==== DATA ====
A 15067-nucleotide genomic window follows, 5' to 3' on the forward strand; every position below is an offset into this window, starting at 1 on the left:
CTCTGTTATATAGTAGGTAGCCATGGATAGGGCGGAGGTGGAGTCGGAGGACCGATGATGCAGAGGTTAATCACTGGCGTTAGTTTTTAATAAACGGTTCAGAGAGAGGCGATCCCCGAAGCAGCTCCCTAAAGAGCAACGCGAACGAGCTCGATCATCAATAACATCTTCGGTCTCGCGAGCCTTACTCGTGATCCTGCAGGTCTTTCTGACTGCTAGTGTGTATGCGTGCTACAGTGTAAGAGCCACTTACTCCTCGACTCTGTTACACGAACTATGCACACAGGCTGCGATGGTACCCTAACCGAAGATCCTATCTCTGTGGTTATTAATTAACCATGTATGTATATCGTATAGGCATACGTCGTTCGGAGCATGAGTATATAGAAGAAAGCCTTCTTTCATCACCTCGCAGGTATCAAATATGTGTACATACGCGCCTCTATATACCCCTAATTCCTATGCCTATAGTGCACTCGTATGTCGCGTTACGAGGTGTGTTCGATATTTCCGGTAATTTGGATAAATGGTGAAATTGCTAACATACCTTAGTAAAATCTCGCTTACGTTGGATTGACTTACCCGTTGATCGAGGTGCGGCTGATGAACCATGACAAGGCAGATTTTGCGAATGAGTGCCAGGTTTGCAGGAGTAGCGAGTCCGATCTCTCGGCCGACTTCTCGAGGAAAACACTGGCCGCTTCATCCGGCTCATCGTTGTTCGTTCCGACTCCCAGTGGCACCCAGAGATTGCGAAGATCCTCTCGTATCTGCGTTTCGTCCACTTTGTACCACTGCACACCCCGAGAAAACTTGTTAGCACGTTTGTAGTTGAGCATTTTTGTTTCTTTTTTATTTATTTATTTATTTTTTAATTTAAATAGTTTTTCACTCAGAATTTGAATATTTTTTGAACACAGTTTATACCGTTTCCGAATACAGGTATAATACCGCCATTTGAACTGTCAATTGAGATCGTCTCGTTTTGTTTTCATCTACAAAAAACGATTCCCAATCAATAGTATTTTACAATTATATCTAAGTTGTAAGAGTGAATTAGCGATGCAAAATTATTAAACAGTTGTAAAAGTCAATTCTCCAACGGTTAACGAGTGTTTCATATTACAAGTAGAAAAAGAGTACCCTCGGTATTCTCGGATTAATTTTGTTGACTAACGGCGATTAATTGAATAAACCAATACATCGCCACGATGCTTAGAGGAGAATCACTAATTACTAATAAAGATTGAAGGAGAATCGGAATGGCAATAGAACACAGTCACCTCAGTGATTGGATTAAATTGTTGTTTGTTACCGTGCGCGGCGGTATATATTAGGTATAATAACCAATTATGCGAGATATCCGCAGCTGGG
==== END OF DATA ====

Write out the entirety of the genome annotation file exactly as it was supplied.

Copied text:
A 15067-nucleotide genomic window follows, 5' to 3' on the forward strand; every position below is an offset into this window, starting at 1 on the left:
CTCTGTTATATAGTAGGTAGCCATGGATAGGGCGGAGGTGGAGTCGGAGGACCGATGATGCAGAGGTTAATCACTGGCGTTAGTTTTTAATAAACGGTTCAGAGAGAGGCGATCCCCGAAGCAGCTCCCTAAAGAGCAACGCGAACGAGCTCGATCATCAATAACATCTTCGGTCTCGCGAGCCTTACTCGTGATCCTGCAGGTCTTTCTGACTGCTAGTGTGTATGCGTGCTACAGTGTAAGAGCCACTTACTCCTCGACTCTGTTACACGAACTATGCACACAGGCTGCGATGGTACCCTAACCGAAGATCCTATCTCTGTGGTTATTAATTAACCATGTATGTATATCGTATAGGCATACGTCGTTCGGAGCATGAGTATATAGAAGAAAGCCTTCTTTCATCACCTCGCAGGTATCAAATATGTGTACATACGCGCCTCTATATACCCCTAATTCCTATGCCTATAGTGCACTCGTATGTCGCGTTACGAGGTGTGTTCGATATTTCCGGTAATTTGGATAAATGGTGAAATTGCTAACATACCTTAGTAAAATCTCGCTTACGTTGGATTGACTTACCCGTTGATCGAGGTGCGGCTGATGAACCATGACAAGGCAGATTTTGCGAATGAGTGCCAGGTTTGCAGGAGTAGCGAGTCCGATCTCTCGGCCGACTTCTCGAGGAAAACACTGGCCGCTTCATCCGGCTCATCGTTGTTCGTTCCGACTCCCAGTGGCACCCAGAGATTGCGAAGATCCTCTCGTATCTGCGTTTCGTCCACTTTGTACCACTGCACACCCCGAGAAAACTTGTTAGCACGTTTGTAGTTGAGCATTTTTGTTTCTTTTTTATTTATTTATTTATTTTTTAATTTAAATAGTTTTTCACTCAGAATTTGAATATTTTTTGAACACAGTTTATACCGTTTCCGAATACAGGTATAATACCGCCATTTGAACTGTCAATTGAGATCGTCTCGTTTTGTTTTCATCTACAAAAAACGATTCCCAATCAATAGTATTTTACAATTATATCTAAGTTGTAAGAGTGAATTAGCGATGCAAAATTATTAAACAGTTGTAAAAGTCAATTCTCCAACGGTTAACGAGTGTTTCATATTACAAGTAGAAAAAGAGTACCCTCGGTATTCTCGGATTAATTTTGTTGACTAACGGCGATTAATTGAATAAACCAATACATCGCCACGATGCTTAGAGGAGAATCACTAATTACTAATAAAGATTGAAGGAGAATCGGAATGGCAATAGAACACAGTCACCTCAGTGATTGGATTAAATTGTTGTTTGTTACCGTGCGCGGCGGTATATATTAGGTATAATAACCAATTATGCGAGATATCCGCAGCTGGG